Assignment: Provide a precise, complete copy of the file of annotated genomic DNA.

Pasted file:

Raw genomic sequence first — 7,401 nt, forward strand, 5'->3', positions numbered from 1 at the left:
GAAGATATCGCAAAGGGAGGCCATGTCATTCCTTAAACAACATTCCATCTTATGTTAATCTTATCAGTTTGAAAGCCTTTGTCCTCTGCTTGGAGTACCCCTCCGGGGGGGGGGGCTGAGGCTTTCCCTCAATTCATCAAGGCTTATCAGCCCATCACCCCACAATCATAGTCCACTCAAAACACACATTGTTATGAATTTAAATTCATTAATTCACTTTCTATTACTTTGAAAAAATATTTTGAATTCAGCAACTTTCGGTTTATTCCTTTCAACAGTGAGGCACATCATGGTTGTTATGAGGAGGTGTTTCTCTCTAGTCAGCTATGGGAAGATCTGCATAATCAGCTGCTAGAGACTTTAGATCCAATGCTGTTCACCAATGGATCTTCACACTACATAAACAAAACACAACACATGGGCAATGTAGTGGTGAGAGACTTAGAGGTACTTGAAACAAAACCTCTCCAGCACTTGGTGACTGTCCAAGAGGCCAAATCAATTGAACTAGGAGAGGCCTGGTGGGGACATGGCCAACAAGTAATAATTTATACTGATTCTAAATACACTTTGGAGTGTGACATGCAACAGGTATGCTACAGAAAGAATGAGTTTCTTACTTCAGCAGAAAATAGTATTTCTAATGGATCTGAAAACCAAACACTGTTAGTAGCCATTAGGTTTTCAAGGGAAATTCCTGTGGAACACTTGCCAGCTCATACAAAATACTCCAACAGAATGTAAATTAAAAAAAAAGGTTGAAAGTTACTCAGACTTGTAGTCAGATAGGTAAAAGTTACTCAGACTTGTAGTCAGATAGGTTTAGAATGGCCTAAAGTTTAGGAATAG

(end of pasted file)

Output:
Raw genomic sequence first — 7,401 nt, forward strand, 5'->3', positions numbered from 1 at the left:
GAAGATATCGCAAAGGGAGGCCATGTCATTCCTTAAACAACATTCCATCTTATGTTAATCTTATCAGTTTGAAAGCCTTTGTCCTCTGCTTGGAGTACCCCTCCGGGGGGGGGGGCTGAGGCTTTCCCTCAATTCATCAAGGCTTATCAGCCCATCACCCCACAATCATAGTCCACTCAAAACACACATTGTTATGAATTTAAATTCATTAATTCACTTTCTATTACTTTGAAAAAATATTTTGAATTCAGCAACTTTCGGTTTATTCCTTTCAACAGTGAGGCACATCATGGTTGTTATGAGGAGGTGTTTCTCTCTAGTCAGCTATGGGAAGATCTGCATAATCAGCTGCTAGAGACTTTAGATCCAATGCTGTTCACCAATGGATCTTCACACTACATAAACAAAACACAACACATGGGCAATGTAGTGGTGAGAGACTTAGAGGTACTTGAAACAAAACCTCTCCAGCACTTGGTGACTGTCCAAGAGGCCAAATCAATTGAACTAGGAGAGGCCTGGTGGGGACATGGCCAACAAGTAATAATTTATACTGATTCTAAATACACTTTGGAGTGTGACATGCAACAGGTATGCTACAGAAAGAATGAGTTTCTTACTTCAGCAGAAAATAGTATTTCTAATGGATCTGAAAACCAAACACTGTTAGTAGCCATTAGGTTTTCAAGGGAAATTCCTGTGGAACACTTGCCAGCTCATACAAAATACTCCAACAGAATGTAAATTAAAAAAAAAGGTTGAAAGTTACTCAGACTTGTAGTCAGATAGGTAAAAGTTACTCAGACTTGTAGTCAGATAGGTTTAGAATGGCCTAAAGTTTAGGAATAG